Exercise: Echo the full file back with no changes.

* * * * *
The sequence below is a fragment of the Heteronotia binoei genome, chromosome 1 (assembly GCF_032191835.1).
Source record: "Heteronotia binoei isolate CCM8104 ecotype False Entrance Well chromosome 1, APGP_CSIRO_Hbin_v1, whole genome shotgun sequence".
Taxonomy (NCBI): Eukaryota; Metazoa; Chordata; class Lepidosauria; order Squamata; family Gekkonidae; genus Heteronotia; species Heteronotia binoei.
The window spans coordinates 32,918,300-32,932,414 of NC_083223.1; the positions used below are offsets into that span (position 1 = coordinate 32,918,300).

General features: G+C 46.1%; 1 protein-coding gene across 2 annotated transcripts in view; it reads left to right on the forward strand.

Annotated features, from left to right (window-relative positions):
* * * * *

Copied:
The sequence below is a fragment of the Heteronotia binoei genome, chromosome 1 (assembly GCF_032191835.1).
Source record: "Heteronotia binoei isolate CCM8104 ecotype False Entrance Well chromosome 1, APGP_CSIRO_Hbin_v1, whole genome shotgun sequence".
Taxonomy (NCBI): Eukaryota; Metazoa; Chordata; class Lepidosauria; order Squamata; family Gekkonidae; genus Heteronotia; species Heteronotia binoei.
The window spans coordinates 32,918,300-32,932,414 of NC_083223.1; the positions used below are offsets into that span (position 1 = coordinate 32,918,300).

General features: G+C 46.1%; 1 protein-coding gene across 2 annotated transcripts in view; it reads left to right on the forward strand.

Annotated features, from left to right (window-relative positions):